Wednesday, December 04, 2013
Avakai Biryani: Filmowe zaduszki AD 2013: 'Ko Ante Koti' & 'Memori...: Jak to już stało się moją doroczną tradycją, w listopadzie po raz kolejny przystąpiłam do filmowych 'wypominek', czyli ekranowych s...
The Pot that Broke Below a Hundred Other Pots
If you have the option of picking from among half a dozen cinematic traditions, why would anyone choose to look for romance in Malayalam cinema – the most determinedly unromantic of them all?By Nisha Susan | Grist Media – Mon 2 Dec, 2013
Towards the middle of Aaraam Thampuran, a 1997 movie with Malayali actor Mohanlal in the lead, the hostile villagers are steadily awakened to the true ‘noble’ roots of the bad man who has bought the big house. The villagers – and the audience – are given broad hints that he isn’t just the goonda from Bombay they thought he was. It is in the nature of the movies the Malayalam industry was making in the late 1990s that Jagan (Mohanlal) was revealed to be not just a secret aristocrat; he was a secret aristocrat from the village who has now returned to his rightful place. The ‘Lost Heir’ is not a new trope, but hoary as it is, it can still be satisfying.
Unfortunately, what was memorable for me about the Lost Heir in this movie was something that happens in the middle of the film. Someone from the city comes to meet Jagan for prosaic business. The moment he sees Jagan the man is wreathed in confused smiles. “Aren’t you the Jagan who ran an art journal in Delhi?” Mohanlal the actor tries to look modest and yet cosmopolitan but looks like he is suppressing giggles instead. The establishing of Jagan the violent thug as a Delhi gallery owner, a classical musician in Gwalior, a jet-setting aesthete, is done with this swift exchange, followed by the arrival of his long-term city girlfriend who offers to cheer him up by taking him to any of his favourite places. “London? Paris? Vienna?” she trills alongside being ‘chulbuli’ – the pan-India cinematic mutation of female vivaciousness, which is usually represented as chihuahua on speed.
As an 18-year-old, Aaraam Thampuran made me wince for days. “Ningal Alle Delhi yile aaa art journal…? (Aren’t you…? The one who ran the art journal in Delhi?)” over the years became my shorthand for unconvincing, name-dropping arty characters in movies. It embarrassed me deeply. (Perversely, Suresh Gopi, hero of Lelam – also from 1997 – resorting to Yiddish in the middle of a trademark tirade against the villains, ‘You schmuck’, only made me fall about laughing.)
Over the years, I’ve also become a little grudging of the long explanation (such as the one in the above paragraph) I must make for this reference when I’m around someone who does not watch Malayalam cinema.
You’d think I’d have options other than Malayalam cinema for bonding in this movie-mad nation. My family was addicted to movie-watching in five different languages and thought it perfectly unremarkable. What was a bit unusual was that my paternal grandparents owned a movie theatre in the village for a while. We were packed off, all of us cousins, resident and visiting, to watch whatever raunchy 1980s Malayalam movie was running in the afternoon, to keep us off the streets and out of the pond or the local timber mill where the elephants were diligently working.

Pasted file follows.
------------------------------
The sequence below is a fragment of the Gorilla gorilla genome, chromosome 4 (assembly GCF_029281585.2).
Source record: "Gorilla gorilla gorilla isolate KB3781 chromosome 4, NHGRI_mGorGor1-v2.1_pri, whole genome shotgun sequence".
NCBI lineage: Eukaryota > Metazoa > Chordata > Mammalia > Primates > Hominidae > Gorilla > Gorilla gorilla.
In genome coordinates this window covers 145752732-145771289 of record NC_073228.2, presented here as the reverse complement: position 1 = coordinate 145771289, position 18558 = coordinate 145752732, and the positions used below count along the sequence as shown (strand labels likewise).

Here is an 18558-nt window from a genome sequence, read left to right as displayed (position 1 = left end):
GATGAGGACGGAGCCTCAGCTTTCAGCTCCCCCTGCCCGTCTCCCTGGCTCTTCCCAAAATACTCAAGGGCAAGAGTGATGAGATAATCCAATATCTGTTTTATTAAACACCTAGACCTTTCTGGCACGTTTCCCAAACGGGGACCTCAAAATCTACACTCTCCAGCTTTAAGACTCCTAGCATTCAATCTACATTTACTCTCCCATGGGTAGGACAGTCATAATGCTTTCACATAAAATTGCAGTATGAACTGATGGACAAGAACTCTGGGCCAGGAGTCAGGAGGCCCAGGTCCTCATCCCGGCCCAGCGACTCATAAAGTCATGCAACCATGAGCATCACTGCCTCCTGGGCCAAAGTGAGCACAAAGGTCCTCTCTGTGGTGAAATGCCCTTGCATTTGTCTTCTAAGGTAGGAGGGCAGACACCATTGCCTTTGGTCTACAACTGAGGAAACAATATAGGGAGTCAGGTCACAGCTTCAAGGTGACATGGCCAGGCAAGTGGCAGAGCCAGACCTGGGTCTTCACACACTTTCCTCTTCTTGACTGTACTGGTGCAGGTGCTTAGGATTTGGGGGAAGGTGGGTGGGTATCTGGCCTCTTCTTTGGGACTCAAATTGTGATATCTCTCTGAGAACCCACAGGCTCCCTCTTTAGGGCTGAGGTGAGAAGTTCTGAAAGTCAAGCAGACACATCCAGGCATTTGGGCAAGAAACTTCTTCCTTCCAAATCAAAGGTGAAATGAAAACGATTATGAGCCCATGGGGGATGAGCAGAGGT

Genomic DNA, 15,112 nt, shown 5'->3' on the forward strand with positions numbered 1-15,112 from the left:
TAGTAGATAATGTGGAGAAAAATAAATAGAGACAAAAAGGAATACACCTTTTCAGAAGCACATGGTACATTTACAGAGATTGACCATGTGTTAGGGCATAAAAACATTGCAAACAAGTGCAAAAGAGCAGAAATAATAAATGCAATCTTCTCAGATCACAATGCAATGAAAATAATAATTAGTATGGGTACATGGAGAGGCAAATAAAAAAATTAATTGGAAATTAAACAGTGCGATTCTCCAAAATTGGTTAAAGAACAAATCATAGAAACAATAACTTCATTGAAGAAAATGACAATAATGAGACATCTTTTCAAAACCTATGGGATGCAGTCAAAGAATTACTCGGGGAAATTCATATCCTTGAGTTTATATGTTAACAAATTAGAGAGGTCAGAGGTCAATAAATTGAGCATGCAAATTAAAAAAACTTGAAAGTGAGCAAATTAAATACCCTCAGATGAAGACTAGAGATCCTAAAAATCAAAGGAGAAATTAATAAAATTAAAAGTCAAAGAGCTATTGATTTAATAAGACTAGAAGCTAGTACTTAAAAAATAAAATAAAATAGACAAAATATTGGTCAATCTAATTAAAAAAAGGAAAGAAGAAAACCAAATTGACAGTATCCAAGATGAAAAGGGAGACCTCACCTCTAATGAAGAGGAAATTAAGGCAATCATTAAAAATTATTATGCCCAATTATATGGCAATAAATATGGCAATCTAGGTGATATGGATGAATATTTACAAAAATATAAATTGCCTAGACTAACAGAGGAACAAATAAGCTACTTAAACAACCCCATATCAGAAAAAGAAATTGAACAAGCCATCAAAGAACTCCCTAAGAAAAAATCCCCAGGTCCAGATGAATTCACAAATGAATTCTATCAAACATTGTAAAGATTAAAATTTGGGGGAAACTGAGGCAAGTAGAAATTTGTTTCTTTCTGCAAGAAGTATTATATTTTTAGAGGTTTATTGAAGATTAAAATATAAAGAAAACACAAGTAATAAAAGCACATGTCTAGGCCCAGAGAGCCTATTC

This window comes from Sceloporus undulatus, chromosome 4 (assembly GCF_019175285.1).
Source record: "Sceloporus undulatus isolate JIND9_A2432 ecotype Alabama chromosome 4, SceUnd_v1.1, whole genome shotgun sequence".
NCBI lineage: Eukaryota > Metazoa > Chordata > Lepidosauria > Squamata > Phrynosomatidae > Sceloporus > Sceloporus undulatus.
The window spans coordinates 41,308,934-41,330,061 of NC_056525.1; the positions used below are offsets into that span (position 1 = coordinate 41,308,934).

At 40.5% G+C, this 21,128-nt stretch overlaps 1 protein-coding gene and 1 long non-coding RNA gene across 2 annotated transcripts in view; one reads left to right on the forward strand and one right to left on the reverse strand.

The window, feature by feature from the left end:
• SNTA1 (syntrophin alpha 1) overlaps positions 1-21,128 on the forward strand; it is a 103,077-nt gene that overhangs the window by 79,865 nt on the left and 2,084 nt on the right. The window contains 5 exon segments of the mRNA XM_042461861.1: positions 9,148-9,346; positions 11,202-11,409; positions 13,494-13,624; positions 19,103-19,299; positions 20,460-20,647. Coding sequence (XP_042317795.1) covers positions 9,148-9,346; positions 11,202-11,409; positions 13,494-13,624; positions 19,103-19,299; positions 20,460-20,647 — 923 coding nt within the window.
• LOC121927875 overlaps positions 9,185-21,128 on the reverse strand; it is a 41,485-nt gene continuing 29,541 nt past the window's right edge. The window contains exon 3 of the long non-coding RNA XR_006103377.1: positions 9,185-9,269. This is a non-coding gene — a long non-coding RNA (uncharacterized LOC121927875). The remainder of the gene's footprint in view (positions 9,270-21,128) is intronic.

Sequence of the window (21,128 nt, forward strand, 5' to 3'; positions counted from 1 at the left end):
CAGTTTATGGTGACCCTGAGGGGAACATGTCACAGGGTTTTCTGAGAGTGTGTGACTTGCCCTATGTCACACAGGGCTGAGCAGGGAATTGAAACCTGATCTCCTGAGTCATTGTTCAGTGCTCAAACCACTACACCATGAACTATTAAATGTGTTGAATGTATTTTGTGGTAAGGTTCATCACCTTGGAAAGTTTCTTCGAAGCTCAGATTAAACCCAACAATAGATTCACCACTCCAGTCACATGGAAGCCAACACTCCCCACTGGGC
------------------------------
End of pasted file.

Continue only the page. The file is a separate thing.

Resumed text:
For a while, after the afternoon show, I’d race out to the back of the theatre hoping to catch the actors, since I’d somehow imagined that they were just behind the screen. No one worried about what we were watching. Movie-watching was completely respectable in that household. My paternal grandparents even offered to take my mother to the movies to distract her from labour pains when she was about to give birth to me. I suspect if the gimlet eye of her own mother (who was convinced that all in-laws are villains unless proven otherwise) hadn’t been on her, my mother would have gone gamely to the matinée. To see something by Sukumaran, probably, or MG Soman. Soman once turned up in the village to promote his movie and all of us grandchildren were gobsmacked seeing our house surrounded by hundreds and hundreds of fans. We got nowhere near the star, of course. But the stars seemed very close, so close that I’ve a false memory of staring into the sky after being told the breaking news that the action star Jayan had fallen off a helicopter during a stunt and died. An utterly false memory, because when Jayan with the Errol Flynn moustache died, I was just a year old.
After my parents left Kerala, first for Nigeria and then to Oman, their movie addiction continued. They watched British and American cinema (though I don’t think they discovered Nigeria’s own.) There is also some family legend that when we were robbed to the last spoon in Nigeria, my parents were left only with a trunk full of movies which they sold to finance my father’s visa to Oman.
Later, through their decades in Oman, my parents were always members of the local video library in whatever tiny town on the Batinah coast they were stuck in, and watched three or four movies every week. They watched Malayalam, Tamizh, Hindi, Telugu movies and of course, Hollywood. In the summers when my brother and I visited them from India, my mother stocked up the fridge with treats and piled up the videos that she had enjoyed all year.